A significant percentage of people believe that it is complicated to form a limited liability company. However, it is relatively simple and only requires a few mandatory steps to start. The first step is choosing a suitable business name in line with the state’s regulations. The second is filing the required formal paperwork that is the article of organisation and payment of the filing fee. The next step is creating an LLC agreement of operation which clearly outlines in detail each member’s rights and responsibilities. Then the members have to publish their intent of forming an LLC; however, this is not mandatory in all states. Finally, the company has to obtain the necessary licenses as well as permits that are required for their specific kind of business. An LLC is considered as an independent entity and therefore has to pay self-employment tax and corporate tax (Teece, 2018).

Additionally, the company has to make contributions to Social Security and Medicare. Owners of an LLC are not personally liable for the liabilities of the business. Although not all activities are at a point when forming an LLC makes perfect sense, t is imperative to note that an LLC comparatively has more advantages than partnerships or sole proprietorships (Cooper et al., 2016). The limited liability companies have limited personal liability, relatively less paperwork and also enjoy many tax advantages. LLCs equally have flexible management, ownership and profit distribution. On their disadvantages, LLCs require massive capital to start and maintain its operations. LLC requires the owners to keep personal records separate from those of the company and the company’s cheques cannot be cashed and must be deposited into a corporate account.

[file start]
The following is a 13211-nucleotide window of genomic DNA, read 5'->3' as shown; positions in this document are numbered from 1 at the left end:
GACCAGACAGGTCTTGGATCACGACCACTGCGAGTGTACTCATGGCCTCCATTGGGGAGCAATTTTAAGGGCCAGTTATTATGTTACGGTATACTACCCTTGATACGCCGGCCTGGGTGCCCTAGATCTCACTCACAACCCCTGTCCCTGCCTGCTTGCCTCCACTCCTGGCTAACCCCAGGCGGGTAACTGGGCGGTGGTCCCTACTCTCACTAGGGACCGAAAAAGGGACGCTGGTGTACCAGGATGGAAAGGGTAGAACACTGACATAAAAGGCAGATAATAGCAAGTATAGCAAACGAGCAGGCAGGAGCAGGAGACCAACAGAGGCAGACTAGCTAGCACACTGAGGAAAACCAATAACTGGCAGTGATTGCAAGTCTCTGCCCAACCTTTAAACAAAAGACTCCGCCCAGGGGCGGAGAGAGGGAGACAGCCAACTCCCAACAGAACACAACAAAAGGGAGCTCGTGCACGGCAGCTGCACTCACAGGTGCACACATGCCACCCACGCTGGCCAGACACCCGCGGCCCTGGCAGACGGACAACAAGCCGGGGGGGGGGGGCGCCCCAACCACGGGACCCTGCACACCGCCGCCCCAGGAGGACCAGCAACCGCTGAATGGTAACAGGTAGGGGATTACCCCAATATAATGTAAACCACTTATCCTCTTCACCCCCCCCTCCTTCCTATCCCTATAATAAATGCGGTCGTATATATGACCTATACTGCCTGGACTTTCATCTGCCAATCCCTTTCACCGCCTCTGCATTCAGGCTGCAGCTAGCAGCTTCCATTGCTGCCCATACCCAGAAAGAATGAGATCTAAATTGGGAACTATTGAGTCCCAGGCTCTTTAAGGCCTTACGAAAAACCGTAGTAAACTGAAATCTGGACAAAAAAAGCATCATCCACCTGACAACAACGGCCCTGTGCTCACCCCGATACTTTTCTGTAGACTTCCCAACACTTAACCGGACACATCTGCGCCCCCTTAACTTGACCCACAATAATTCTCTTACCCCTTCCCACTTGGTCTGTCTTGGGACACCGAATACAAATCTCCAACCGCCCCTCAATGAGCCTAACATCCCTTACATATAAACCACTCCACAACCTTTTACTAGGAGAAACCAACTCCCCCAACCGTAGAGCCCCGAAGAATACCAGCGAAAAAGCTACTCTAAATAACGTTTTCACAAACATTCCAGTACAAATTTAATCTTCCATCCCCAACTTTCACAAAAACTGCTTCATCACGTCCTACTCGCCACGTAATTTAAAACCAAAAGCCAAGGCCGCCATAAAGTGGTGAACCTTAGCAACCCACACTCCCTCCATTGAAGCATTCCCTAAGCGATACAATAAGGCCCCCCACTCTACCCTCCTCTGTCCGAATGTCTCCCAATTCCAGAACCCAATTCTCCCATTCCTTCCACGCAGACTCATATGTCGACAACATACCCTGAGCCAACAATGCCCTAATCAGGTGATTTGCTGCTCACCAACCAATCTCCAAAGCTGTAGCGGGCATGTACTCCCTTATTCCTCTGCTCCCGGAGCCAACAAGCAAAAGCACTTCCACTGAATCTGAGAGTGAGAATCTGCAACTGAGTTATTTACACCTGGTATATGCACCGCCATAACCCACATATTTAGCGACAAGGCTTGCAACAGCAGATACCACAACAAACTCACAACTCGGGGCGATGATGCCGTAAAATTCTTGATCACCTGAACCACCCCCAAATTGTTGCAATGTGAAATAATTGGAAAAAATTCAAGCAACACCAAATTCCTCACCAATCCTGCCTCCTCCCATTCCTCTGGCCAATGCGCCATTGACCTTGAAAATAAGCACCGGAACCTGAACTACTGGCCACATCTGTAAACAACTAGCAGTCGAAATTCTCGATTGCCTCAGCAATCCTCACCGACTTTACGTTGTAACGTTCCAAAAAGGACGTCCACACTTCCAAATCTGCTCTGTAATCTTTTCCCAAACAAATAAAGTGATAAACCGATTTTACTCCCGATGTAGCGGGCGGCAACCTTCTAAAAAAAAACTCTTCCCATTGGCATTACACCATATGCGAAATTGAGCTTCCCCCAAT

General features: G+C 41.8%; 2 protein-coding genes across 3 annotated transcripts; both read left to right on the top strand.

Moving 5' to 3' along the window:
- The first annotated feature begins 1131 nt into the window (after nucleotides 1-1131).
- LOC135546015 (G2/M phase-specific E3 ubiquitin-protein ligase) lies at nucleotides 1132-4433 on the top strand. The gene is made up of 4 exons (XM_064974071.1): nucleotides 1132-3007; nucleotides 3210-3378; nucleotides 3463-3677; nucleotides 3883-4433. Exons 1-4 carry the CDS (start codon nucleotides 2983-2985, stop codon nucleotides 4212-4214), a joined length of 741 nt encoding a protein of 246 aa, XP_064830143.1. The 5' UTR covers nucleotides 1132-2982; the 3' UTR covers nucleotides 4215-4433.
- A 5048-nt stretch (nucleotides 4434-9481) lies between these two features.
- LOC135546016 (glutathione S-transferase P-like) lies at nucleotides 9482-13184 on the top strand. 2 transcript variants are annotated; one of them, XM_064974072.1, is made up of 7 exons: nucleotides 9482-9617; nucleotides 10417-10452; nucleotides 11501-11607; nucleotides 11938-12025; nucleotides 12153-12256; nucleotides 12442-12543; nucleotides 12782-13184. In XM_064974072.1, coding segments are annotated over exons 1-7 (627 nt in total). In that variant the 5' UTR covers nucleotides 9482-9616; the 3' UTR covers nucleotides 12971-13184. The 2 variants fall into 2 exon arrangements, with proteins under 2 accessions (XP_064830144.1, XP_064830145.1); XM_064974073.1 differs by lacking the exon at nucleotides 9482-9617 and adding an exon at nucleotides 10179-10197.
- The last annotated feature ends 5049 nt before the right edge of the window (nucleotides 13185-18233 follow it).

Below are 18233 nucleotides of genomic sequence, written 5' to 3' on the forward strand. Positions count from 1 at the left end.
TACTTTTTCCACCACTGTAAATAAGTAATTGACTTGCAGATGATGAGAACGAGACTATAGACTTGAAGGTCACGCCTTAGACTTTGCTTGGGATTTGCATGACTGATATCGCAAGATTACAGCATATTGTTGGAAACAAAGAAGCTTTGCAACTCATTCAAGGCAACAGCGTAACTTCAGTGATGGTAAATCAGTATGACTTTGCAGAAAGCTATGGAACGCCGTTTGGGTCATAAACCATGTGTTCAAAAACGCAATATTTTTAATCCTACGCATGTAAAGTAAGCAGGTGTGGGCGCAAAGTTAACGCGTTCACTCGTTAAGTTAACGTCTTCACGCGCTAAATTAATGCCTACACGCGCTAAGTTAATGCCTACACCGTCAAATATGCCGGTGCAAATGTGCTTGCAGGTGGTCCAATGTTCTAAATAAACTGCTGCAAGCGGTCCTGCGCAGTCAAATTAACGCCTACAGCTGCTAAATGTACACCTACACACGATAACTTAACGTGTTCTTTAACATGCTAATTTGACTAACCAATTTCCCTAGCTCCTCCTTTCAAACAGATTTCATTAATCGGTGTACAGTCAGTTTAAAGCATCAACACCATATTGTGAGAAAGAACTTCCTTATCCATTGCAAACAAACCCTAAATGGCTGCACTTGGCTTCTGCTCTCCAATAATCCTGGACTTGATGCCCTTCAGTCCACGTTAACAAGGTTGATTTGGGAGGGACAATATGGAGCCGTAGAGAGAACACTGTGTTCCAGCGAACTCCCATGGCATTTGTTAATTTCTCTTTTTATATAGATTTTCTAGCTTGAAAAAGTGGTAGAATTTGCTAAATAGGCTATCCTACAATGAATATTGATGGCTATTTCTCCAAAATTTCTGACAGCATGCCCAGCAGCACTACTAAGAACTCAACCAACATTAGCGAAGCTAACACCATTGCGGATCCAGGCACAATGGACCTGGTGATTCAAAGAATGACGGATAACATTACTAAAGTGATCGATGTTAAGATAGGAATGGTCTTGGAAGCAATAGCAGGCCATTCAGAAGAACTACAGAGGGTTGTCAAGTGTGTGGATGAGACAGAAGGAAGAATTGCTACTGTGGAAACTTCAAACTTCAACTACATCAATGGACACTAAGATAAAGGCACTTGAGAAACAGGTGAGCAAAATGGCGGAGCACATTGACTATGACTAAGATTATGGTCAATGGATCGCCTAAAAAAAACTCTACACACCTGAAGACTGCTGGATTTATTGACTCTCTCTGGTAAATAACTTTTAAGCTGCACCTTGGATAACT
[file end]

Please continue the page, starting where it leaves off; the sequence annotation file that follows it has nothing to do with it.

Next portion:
A corporation is formed and owned by one or more individuals (shareholders) who are not personally liable for the organisation's liabilities, and the business is usually responsible for paying corporate tax (U.S. Small Business Administration, 2019). To form a corporation, the owners have to choose a corporate name which should be unique to avoid trademark problems and an address. The following steps are selecting the state in which to incorporate the firm as well as the type of corporation. The following step is the determination of the company’s directors and their respective positions and roles which must be recorded in the article of incorporation and the related by-laws. Following the above steps settle for the type of shares you wish to use in raising capital. The next step is obtaining a certificate of incorporation and processing and filing incorporation preferable with a registered agent. Numerous benefits are associated with a corporation. One is a limited liability as the shareholders can only be liable up to their investment in the specific business. Second, the shareholders potential to raise capital is almost limitless. The third point is that ownership is flexible and one can easily transfer shares unless the corporation is privately-held. According to Teece, the fourth point attracts a lot of interest as it revolves on the longevity of the investment (2018). Corporations have perpetual lives, and ownership can be transferred through many generations. In the event of a corporation being registered as an S corporation, profits and losses will be directly passed to the shareholders without paying income tax. The disadvantages include double taxation, depending on the type of corporation, excessive tax fillings and an independent that takes away the shareholders ability to provide real oversight. Following the comparison of the above business structures and both their advantages and disadvantages, I would prioritise forming a corporation due to its numerous benefits.



Cooper, M., McClelland, J., Pearce, J., Prisinzano, R., Sullivan, J., Yagan, D. Zidar, O and Zwick, E. (2016). Business in the United States: Who Owns It, and How Much Tax Do They Pay? Tax Policy and the Economy 30(1), 91-128.

Teece, J.T. (2018). Business Models and Dynamic Capabilities. Long Range Planning 51(9), 44-49.

U.S. Small Business Administration. (2019). Choose a business structure. Retrieved from